Could a lack of sleep be making you fat?

I spent the weekend in the lovely English countryside with my other half. It was wonderful….until 5am yesterday morning when we had to drag ourselves out of bed – after around five and half hour’s sleep – and drive back to London for my other half’s 7am start time.

After the initial shock of getting up in the middle of the night (it felt like that, anyway) I felt exhilarated by my early start. The sun was coming up as we drove and by 6:30am I was in London and ready to start my day, having already listened to the morning news on the way in.  I’ll admit it, I felt rather smug.

Things started to go downhill at about 9am. I suddenly felt tired and lacking in energy. Despite my usual daddy-bear-sized bowl of porridge only a few hours earlier, I also felt very hungry. I wanted thick white toast smeared with butter and jam. And Crunchy Nut Cornflakes. And chocolate biscuits.

I managed to get through the day, succumbing to my rumbling stomach only once or twice more than usual. It took sheer determination to stop myself from finishing off the box of Maltesers in the cupboard though.

I mentioned my increased appetite to my other half, after polishing off three large chicken fajitas for tea last night. He, too, had felt especially hungry that day – although he is constantly hungry so I’m not sure how remarkable that is!

I reflected on our conversation later that evening. Was our greediness that day a consequence of our lack of sleep the night before?

First thing this morning – after an early night and a glorious eight hours of sleep – I did a spot of research. And there was my answer in black and white: according to a number of scientific studies, a lack of sleep increases feelings of hunger, which can lead to eating more and gaining weight.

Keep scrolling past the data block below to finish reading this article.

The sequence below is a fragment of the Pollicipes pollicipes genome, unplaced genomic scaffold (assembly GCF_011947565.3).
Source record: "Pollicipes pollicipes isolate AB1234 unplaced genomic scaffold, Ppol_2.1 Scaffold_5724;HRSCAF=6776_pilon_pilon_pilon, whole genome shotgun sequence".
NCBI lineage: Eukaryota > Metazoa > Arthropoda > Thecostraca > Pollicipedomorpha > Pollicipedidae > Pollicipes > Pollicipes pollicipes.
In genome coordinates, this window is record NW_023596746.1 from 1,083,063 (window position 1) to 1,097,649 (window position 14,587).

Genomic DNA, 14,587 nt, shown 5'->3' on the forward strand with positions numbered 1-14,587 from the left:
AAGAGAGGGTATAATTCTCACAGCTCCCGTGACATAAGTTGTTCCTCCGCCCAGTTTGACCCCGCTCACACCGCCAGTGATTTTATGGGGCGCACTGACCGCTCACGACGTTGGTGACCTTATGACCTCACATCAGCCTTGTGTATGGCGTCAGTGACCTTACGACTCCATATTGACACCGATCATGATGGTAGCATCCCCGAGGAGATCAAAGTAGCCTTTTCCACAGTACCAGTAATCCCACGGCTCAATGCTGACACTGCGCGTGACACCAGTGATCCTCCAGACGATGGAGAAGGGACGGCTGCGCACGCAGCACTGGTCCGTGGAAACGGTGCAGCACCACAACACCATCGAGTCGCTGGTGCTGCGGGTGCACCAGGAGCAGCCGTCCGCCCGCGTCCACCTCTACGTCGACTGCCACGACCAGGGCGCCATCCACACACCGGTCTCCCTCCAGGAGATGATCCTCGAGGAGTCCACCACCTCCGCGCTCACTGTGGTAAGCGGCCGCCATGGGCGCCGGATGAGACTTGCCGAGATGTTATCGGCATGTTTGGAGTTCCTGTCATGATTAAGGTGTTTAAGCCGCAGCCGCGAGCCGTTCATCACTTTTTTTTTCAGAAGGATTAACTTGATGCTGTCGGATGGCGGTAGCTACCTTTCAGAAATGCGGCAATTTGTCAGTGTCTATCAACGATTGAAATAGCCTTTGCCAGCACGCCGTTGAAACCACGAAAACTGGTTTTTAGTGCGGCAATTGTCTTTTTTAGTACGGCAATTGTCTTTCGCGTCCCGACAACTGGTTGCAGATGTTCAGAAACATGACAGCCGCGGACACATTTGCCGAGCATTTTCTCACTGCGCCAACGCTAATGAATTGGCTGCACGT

I found three 2004 studies[1], that had all found a link between sleep and the hormones that are involved in regulating appetite – ghrelin, which makes you feel hungry and leptin, which suppresses appetite. These studies found that people who slept for shorter durations had increased ghrelin levels and reduced leptin levels. Wow!

One of these 2004 studies, reported in the Annals of Internal Medicine, also found that sleep deprivation affects our food choices. In that study, when sleep was restricted, the participants craved calorie-dense foods with high carbohydrate content.

In a recent study, reported in the American Journal of Clinical Nutrition in March 2010, the participants (healthy, normal-weight young men) took in 22% more calories, on average, when they’d slept for four hours the night before, compared to when they slept for eight hours. The average calorie increase after a night of restricted sleep was about 560, equivalent to a Dominos cheese and tomato pizza!

This is fascinating! The results match my own experience completely – increased appetite, craving carbs and eating more calories than normal. What an eye-opener.

So, the next time you’re feeling extra peckish, consider whether your sleeping habits could be to blame. And, if you’re trying to lose weight, getting some more quality sleep could be the key to shifting those pounds!


[1] Karine Spiegel, PhD; Esra Tasali, MD; Plamen Penev, MD, PhD; and Eve Van Cauter, PhD (7 December 2004)“Brief Communication: Sleep Curtailment in Healthy Young Men Is Associated with Decreased Leptin Levels, Elevated Ghrelin Levels, and Increased Hunger and Appetite”, Annals of Internal Medicine, vol 141: pp 846-850

Does the lack of sleep make you fat? (7 December 2004) Bristol University Press Release

Shahrad Taheri, Ling Lin, Diane Austin, Terry Young, Emmanual Mignot (December 2004) Short Sleep Duration Is Associated with Reduced Leptin, Elevated Ghrelin, and Increased Body Mass Index Public Library of Science Medicine

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  1. […] falling asleep more of a challenge. The result of an early start is typically fatigue, lethargy and increased appetite. Simply put, you feel rubbish and want to eat […]

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